therefore it requires an estimation of volatility implied from the market prices provided using Black Scholes formula. To be more specific, implied volatility is computed using the average price of bid ask spread. Any put or call options that violate the upper bound and lower bound, known as arbitrage bounds, would be deleted. In general, throughout the process of retrieving option data, one criteria to include an underlying stock in the firm is that it must have open interest and sufficient data. Moreover, ITM options are ignored since they are often less liquid than ATM or OTM options. As optimistic investors demand OTM call options whereas pessimistic are attracted by put options, the effect of heterogeneity belief on volatility smile can be adequately observed using only OTM options. The most important data on options is implied volatility which will be computed from the market price of call and put options. Since most actively traded options are ones with the nearest time to maturity, this research only employ options with options with contractual term less than 6 months. Indeed, the expiration month for options of firms in the sample is in August, September, and December 2012 and the point of time of retrieving data is in August, which means that options put to the test have time to maturity of up to 3 months. Despite the short time to maturity of the options, the availability of historical data of these options are considered very carefully before being selected. The historical data, particularly the market price, of the options is of paramount importance because it is needed to examine the correlation between proxies representing for investors beliefs and implied volatility directly traced from call or put market price. Besides historical data for options, the firm - specific data of 30 firms in the sample have also been obtained. To be more specific, the firm - specific data includes data about firm size (which is represented by market capitalization), price to earnings per share (P/E ratio), price to book ratio (P/B ratio), stock trading volume. Firm specific data is vital in testing hypotheses since, as can be seen, five out of seven hypotheses involves the firmspecific data.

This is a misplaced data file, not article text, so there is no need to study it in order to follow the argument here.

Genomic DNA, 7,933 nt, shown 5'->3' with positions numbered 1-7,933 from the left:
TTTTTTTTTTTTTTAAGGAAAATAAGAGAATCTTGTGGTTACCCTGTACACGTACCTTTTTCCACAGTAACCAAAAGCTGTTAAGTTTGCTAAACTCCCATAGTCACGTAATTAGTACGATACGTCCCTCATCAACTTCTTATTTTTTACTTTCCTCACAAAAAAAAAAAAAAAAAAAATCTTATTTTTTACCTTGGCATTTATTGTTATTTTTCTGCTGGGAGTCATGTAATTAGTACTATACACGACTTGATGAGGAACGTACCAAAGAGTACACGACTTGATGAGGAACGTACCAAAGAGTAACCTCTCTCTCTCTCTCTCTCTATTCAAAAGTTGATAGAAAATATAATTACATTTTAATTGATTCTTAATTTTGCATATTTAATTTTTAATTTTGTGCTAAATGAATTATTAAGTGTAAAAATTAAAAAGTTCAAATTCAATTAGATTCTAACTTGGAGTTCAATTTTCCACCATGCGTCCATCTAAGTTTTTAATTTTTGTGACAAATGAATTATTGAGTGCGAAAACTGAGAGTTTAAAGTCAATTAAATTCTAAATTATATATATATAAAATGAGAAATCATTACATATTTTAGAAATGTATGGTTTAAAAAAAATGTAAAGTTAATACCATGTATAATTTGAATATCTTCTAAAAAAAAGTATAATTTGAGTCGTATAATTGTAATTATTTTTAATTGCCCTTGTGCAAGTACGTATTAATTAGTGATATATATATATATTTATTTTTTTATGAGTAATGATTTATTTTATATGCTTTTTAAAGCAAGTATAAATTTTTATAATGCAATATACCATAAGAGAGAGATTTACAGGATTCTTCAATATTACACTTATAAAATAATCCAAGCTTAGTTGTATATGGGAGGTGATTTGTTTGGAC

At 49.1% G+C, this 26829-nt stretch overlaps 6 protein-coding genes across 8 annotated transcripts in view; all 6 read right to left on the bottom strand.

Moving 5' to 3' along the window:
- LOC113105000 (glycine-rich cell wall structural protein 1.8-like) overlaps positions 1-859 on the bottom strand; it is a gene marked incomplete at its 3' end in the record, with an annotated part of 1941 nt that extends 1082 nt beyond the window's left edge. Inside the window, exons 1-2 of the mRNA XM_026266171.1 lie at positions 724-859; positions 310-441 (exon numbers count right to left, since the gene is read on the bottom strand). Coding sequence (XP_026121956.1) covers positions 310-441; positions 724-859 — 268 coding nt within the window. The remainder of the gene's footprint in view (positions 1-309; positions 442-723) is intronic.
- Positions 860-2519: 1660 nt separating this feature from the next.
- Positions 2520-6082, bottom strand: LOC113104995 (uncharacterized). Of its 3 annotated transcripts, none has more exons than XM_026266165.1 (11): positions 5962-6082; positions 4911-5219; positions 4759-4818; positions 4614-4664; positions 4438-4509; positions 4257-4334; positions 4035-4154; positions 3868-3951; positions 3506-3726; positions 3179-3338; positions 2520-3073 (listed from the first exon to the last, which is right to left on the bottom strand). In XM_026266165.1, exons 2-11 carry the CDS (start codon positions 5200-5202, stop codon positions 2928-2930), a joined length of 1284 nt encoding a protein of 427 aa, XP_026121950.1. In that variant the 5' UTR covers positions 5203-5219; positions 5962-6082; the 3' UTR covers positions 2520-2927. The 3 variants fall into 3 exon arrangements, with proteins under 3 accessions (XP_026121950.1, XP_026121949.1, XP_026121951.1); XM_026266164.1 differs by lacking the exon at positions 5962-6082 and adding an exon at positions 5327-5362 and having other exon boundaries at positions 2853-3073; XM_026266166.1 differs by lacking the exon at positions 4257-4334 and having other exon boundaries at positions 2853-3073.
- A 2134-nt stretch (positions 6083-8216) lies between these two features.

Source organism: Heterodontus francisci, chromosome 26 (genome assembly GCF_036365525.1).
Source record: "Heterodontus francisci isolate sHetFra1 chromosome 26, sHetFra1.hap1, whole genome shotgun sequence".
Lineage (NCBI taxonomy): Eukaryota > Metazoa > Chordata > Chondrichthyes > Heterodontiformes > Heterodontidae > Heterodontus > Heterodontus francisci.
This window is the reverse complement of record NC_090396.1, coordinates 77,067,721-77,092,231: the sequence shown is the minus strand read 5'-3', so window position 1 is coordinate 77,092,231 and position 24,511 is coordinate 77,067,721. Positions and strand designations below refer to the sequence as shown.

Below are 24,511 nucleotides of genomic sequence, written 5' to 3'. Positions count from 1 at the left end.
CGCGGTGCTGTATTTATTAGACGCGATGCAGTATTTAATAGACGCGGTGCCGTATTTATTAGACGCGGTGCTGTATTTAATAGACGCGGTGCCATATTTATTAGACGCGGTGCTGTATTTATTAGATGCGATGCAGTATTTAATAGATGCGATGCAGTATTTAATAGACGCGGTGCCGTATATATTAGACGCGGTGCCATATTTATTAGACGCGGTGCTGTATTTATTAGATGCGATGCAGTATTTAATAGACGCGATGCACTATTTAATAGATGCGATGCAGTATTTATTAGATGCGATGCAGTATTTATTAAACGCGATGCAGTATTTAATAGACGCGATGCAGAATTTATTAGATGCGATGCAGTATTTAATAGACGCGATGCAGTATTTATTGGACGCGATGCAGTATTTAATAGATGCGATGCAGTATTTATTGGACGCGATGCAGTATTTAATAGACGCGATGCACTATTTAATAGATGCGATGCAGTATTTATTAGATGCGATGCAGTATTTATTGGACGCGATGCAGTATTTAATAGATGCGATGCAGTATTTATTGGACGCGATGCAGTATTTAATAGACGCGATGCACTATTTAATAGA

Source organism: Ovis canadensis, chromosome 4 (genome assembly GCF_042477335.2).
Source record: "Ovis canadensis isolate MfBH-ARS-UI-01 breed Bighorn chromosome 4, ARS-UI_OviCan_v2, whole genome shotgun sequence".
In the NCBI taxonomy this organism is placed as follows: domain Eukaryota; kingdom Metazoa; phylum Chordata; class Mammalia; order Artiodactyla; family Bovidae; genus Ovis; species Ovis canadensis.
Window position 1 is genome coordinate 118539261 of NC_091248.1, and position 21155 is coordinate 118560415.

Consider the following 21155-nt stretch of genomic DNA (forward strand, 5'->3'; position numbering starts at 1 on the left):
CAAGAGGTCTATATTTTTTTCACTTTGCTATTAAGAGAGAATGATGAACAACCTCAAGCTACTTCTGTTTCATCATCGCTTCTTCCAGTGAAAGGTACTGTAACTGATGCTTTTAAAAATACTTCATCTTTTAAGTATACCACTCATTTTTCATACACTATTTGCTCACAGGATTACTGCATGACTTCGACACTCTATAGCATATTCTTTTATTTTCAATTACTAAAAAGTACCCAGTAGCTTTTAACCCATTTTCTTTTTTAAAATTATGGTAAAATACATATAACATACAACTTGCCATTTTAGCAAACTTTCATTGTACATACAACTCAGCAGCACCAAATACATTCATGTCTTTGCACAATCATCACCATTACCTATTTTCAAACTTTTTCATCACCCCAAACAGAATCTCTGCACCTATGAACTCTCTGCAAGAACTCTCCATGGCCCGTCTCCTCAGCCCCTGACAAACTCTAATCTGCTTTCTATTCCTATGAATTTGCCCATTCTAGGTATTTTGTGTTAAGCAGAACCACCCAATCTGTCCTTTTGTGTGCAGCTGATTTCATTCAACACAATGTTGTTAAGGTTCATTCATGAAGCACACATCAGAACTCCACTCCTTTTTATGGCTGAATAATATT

The importance of those types of data will be discussed later in methodology part detailing the way in which options and firm-specific data will be combined to test seven hypotheses presented earlier. The detailed definitions of each type of data by Bloomberg are also provided in Appendix. Just to give one definition from Bloomberg about the divergence of investors belief as an example, perhaps one of the most inconvenienced sort of data used to proxy for differences in investor belief is dispersion in financial analysts earnings forecasts. Fortunately, Bloomberg provides the metric called earnings per share (EPS) standard deviation which is defined by it as a statistical measure of the dispersion of the contributed Earnings per share (EPS) estimates around their mean value expressed in the same units as the data. The standard deviation of a consensus expresses the level of agreement amongst the contributed data. A consensus with a high standard deviation would represent more dissent while a lower standard deviation would represent concurrence. And from this definition of EPS standard deviation, it is seen that it matches the definition suggested by Bak and Paik (2003) on the dispersion of analysts expectations which says that dispersion is defined as the coefficients of variation in analysts earnings forecasts, which is the ratio of the standard deviation to the mean of earnings forecasts. (Bak and Paik). For all these justifications, the EPS standard deviation from Bloomberg can be used as data for the first proxy of investor belief differences - dispersion in financial analysts earnings forecasts. 2. METHODOLOGY This part describes how the hypotheses will be tested and the data, especially options data, will be processed to provide the information which then will be used to test hypotheses. Also, it shows the way the results will be interpreted. First of all, with regards to the methods of testing hypotheses, the paper will briefly review at the theory of correlation and regression which are adopted as the main approach to examine the relationship between divergence of beliefs and the shape of volatility smile. It is considered an primary approach because the idea behind regression and correlation is relevant to the objective of this paper, which wants to